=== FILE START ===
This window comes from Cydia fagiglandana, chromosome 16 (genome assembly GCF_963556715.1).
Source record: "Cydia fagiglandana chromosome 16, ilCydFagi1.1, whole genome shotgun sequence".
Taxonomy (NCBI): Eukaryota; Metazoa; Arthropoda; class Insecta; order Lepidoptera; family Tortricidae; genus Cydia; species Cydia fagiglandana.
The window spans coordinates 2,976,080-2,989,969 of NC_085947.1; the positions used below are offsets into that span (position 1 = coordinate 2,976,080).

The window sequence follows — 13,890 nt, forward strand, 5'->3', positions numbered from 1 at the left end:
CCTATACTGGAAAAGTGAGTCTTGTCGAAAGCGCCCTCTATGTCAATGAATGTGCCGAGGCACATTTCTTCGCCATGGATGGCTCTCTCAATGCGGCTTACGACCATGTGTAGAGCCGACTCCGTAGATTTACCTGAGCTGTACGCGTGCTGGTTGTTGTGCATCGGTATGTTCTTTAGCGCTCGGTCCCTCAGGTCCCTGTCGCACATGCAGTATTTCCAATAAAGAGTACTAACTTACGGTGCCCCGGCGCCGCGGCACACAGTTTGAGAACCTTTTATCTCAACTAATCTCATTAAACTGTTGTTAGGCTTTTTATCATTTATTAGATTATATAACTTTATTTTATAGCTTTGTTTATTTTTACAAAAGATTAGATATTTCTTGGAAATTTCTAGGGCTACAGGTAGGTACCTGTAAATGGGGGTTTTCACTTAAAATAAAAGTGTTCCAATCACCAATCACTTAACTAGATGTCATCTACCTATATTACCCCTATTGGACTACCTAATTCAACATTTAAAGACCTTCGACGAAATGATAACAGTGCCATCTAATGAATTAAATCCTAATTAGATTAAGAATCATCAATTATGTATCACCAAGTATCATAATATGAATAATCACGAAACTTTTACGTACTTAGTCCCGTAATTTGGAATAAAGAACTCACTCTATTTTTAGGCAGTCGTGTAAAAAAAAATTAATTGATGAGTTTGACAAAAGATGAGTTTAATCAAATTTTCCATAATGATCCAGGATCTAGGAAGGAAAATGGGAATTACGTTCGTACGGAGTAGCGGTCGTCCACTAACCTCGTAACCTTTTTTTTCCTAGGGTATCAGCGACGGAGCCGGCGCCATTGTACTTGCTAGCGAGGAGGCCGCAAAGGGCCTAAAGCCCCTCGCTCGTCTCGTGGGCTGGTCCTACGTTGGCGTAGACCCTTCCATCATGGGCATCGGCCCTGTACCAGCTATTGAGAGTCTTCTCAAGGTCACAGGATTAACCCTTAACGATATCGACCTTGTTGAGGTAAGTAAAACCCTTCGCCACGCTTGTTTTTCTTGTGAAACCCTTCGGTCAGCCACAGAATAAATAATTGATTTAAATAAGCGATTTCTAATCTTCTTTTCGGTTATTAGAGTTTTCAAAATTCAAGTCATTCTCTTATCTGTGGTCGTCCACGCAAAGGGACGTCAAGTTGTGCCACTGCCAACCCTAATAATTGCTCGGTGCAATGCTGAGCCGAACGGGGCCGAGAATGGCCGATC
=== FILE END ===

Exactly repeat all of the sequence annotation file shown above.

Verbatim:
This window comes from Cydia fagiglandana, chromosome 16 (genome assembly GCF_963556715.1).
Source record: "Cydia fagiglandana chromosome 16, ilCydFagi1.1, whole genome shotgun sequence".
Taxonomy (NCBI): Eukaryota; Metazoa; Arthropoda; class Insecta; order Lepidoptera; family Tortricidae; genus Cydia; species Cydia fagiglandana.
The window spans coordinates 2,976,080-2,989,969 of NC_085947.1; the positions used below are offsets into that span (position 1 = coordinate 2,976,080).

The window sequence follows — 13,890 nt, forward strand, 5'->3', positions numbered from 1 at the left end:
CCTATACTGGAAAAGTGAGTCTTGTCGAAAGCGCCCTCTATGTCAATGAATGTGCCGAGGCACATTTCTTCGCCATGGATGGCTCTCTCAATGCGGCTTACGACCATGTGTAGAGCCGACTCCGTAGATTTACCTGAGCTGTACGCGTGCTGGTTGTTGTGCATCGGTATGTTCTTTAGCGCTCGGTCCCTCAGGTCCCTGTCGCACATGCAGTATTTCCAATAAAGAGTACTAACTTACGGTGCCCCGGCGCCGCGGCACACAGTTTGAGAACCTTTTATCTCAACTAATCTCATTAAACTGTTGTTAGGCTTTTTATCATTTATTAGATTATATAACTTTATTTTATAGCTTTGTTTATTTTTACAAAAGATTAGATATTTCTTGGAAATTTCTAGGGCTACAGGTAGGTACCTGTAAATGGGGGTTTTCACTTAAAATAAAAGTGTTCCAATCACCAATCACTTAACTAGATGTCATCTACCTATATTACCCCTATTGGACTACCTAATTCAACATTTAAAGACCTTCGACGAAATGATAACAGTGCCATCTAATGAATTAAATCCTAATTAGATTAAGAATCATCAATTATGTATCACCAAGTATCATAATATGAATAATCACGAAACTTTTACGTACTTAGTCCCGTAATTTGGAATAAAGAACTCACTCTATTTTTAGGCAGTCGTGTAAAAAAAAATTAATTGATGAGTTTGACAAAAGATGAGTTTAATCAAATTTTCCATAATGATCCAGGATCTAGGAAGGAAAATGGGAATTACGTTCGTACGGAGTAGCGGTCGTCCACTAACCTCGTAACCTTTTTTTTCCTAGGGTATCAGCGACGGAGCCGGCGCCATTGTACTTGCTAGCGAGGAGGCCGCAAAGGGCCTAAAGCCCCTCGCTCGTCTCGTGGGCTGGTCCTACGTTGGCGTAGACCCTTCCATCATGGGCATCGGCCCTGTACCAGCTATTGAGAGTCTTCTCAAGGTCACAGGATTAACCCTTAACGATATCGACCTTGTTGAGGTAAGTAAAACCCTTCGCCACGCTTGTTTTTCTTGTGAAACCCTTCGGTCAGCCACAGAATAAATAATTGATTTAAATAAGCGATTTCTAATCTTCTTTTCGGTTATTAGAGTTTTCAAAATTCAAGTCATTCTCTTATCTGTGGTCGTCCACGCAAAGGGACGTCAAGTTGTGCCACTGCCAACCCTAATAATTGCTCGGTGCAATGCTGAGCCGAACGGGGCCGAGAATGGCCGATC